My mother was like a child when it came to Christmas. She never had much when she was growing up. Her holidays were simple affairs mostly centered around a special meal. When she became an adult she was a bonafide Christmas elf. She loved all of the tinsel and the trappings and gave me dozens and dozens of Christmas ornaments and decorations. She was literally all aglow at this time of year. I can still see that great big smile of hers as she delighted in being able to bring happiness to everyone in her realm.
I have one ornament that seems to be a kind of orphan on my otherwise gorgeous tree. It is an ancient plastic angel that used to belong to my Grandma Ulrich. Its silver veneer is almost gone and it seems more appropriate for the garbage bin but I place it proudly on one of the branches each year because it reminds me of those crazy Christmas Eves that we used to have. My bachelor uncles purchased an aluminum tree for grandma and hung some of the worst ever ornaments on its metal branches. It was a travesty even then but I loved seeing it because it meant that we were going to have an evening like no other in the whole year. The huge extended Ulrich clan would gather in a tiny house barely bigger than my den and kitchen. We fought for chairs and heard only half of the conversations because the din of laughter overtook the room. That little angel that I now have witnessed some of the grandest parties in all of my life. She’ll be a part of my own collection of memories forever.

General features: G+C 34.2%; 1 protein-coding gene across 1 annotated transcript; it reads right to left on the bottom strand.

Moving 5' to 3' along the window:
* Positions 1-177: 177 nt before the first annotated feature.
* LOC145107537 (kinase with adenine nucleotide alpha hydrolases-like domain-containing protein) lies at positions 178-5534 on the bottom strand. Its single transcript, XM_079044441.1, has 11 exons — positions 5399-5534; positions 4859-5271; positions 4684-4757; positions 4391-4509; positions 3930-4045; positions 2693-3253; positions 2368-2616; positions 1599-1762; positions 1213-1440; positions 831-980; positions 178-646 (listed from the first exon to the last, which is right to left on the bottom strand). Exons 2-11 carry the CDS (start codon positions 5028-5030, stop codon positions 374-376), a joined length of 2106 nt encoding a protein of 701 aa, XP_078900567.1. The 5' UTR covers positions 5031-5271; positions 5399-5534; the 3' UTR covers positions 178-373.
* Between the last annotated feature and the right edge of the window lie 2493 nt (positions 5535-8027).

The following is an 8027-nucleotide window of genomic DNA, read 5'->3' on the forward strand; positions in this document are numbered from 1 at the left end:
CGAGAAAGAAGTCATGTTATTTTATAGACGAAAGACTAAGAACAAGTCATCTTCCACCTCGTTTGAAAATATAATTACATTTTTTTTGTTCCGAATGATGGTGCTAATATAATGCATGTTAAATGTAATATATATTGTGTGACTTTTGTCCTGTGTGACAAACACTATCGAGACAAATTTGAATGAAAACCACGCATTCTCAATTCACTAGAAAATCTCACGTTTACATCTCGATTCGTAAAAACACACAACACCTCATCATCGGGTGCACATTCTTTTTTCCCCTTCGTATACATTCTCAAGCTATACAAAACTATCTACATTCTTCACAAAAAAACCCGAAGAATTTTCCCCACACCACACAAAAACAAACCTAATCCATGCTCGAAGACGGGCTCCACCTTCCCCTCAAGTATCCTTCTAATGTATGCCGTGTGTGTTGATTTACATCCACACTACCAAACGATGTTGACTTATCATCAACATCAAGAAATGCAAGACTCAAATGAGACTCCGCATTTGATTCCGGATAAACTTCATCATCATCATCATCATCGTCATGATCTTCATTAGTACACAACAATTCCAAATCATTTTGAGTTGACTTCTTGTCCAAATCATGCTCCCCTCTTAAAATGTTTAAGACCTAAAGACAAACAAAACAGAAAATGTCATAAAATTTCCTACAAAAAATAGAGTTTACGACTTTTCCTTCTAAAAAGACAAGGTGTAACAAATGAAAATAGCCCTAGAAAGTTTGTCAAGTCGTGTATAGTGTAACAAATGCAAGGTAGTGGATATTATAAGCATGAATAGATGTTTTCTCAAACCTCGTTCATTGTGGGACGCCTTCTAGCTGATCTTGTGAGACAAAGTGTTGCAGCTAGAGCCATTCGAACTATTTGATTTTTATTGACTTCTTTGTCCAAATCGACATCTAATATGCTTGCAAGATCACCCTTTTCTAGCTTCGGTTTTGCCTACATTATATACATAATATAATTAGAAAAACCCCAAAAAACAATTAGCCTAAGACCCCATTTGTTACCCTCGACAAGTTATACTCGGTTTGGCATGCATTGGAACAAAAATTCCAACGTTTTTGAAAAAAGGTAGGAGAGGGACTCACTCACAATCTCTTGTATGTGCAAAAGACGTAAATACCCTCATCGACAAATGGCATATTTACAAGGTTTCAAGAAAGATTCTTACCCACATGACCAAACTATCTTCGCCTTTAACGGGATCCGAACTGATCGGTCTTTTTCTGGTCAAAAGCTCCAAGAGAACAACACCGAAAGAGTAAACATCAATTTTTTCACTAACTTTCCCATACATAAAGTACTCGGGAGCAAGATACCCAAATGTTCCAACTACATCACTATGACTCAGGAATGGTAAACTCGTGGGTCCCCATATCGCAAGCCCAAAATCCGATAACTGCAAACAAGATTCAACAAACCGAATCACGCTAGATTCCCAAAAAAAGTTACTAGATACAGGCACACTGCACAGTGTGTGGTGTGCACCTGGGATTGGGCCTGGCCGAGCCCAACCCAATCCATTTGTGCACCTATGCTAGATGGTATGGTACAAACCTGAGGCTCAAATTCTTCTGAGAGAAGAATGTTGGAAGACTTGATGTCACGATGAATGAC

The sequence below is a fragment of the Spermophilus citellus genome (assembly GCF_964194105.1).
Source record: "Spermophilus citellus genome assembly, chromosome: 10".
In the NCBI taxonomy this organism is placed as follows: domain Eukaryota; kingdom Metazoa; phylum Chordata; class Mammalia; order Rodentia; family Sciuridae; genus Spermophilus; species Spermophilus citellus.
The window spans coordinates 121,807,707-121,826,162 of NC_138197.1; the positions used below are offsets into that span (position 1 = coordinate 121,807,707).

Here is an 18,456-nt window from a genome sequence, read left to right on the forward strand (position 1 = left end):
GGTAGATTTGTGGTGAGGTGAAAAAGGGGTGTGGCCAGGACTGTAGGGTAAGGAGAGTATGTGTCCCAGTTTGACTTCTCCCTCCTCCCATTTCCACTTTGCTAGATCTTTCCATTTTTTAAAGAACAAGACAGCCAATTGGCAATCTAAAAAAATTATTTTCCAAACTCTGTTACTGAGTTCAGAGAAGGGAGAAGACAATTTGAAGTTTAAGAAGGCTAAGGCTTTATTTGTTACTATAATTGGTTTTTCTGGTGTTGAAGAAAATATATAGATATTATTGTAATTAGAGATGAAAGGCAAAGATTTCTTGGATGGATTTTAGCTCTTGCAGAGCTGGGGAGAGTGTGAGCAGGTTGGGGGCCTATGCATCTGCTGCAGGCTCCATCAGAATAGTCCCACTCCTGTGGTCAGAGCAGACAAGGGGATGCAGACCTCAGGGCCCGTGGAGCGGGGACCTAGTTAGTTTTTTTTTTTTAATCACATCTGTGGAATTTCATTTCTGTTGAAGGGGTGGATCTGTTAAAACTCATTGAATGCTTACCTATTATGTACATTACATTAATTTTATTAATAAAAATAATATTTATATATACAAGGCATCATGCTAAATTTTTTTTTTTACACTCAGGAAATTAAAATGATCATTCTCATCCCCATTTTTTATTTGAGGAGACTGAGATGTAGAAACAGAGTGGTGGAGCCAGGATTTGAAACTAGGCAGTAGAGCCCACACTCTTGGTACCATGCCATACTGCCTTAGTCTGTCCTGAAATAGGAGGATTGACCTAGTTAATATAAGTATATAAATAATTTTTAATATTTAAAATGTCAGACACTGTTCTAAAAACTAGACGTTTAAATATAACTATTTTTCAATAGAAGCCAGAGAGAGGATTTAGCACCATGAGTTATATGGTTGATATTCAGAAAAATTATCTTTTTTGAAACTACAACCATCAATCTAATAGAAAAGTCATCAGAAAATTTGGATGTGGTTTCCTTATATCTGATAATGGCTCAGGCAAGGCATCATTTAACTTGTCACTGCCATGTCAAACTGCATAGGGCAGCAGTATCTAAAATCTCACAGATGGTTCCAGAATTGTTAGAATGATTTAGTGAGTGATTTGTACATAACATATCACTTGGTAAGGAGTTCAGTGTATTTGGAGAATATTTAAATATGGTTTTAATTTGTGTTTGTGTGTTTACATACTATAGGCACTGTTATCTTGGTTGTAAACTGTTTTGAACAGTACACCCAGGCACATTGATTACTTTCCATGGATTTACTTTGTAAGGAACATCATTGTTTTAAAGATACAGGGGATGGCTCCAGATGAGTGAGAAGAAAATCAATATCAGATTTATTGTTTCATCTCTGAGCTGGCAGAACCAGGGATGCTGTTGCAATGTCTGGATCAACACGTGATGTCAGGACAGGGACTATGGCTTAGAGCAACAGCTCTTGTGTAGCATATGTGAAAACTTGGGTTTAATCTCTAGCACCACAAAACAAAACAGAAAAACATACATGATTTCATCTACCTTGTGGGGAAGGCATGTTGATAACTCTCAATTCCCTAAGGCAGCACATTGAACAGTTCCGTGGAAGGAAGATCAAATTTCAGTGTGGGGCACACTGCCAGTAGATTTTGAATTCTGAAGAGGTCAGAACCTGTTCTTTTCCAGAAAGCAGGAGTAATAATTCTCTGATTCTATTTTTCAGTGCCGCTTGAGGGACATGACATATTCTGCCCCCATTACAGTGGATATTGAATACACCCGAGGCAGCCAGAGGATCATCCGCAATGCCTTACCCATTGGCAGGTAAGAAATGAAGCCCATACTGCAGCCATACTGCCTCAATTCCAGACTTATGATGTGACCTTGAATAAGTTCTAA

I have dozens and dozens of ornaments from fellow teachers and students. There are those from friends who knew how much I enjoy festooning my tree with loveliness. My children and grandchildren gave me some of my most interesting decorations, often made with their own hands. I still haven’t found anything to match the concrete orb that my son-in-law created for me in one of his college engineering classes but perhaps the hand crocheted pink bell from a student in my very first year of teaching comes close as well as a lovingly handmade item featuring images of the Scheffler boys.
I treasure the meaning behind each and every ornament that hangs from my tree. When I decorate it each December it is like a walk through my lifetime and at some point during the process the tears of gratitude and appreciation always flow like water works. I am reminded of the many people who have crossed my path and made me all the better with their presence. I suspect that in spite of all of the pomp and circumstance of the season the real meaning is found in those relationships that we developed along the way and in the love that we share.
There will be years when we experience pain that is fresh and too terrible to overcome like my cousin. In the grand scheme of things we will one day be grateful that we had people in our lives who meant so much to us that they burrowed inside our hearts. When we think of them even when they are gone we realize just how happy the memory of them makes us. That is the beauty of our humanity. We eventually heal and view our limited time with loved ones as the blessings that they are. We still cry for those who have left us but our tears are no longer salted with pain, rather they are glistening with unmitigated joy. Our feelings are forever stored in our minds to remind us again and again that overall life is really quite wonderful after all.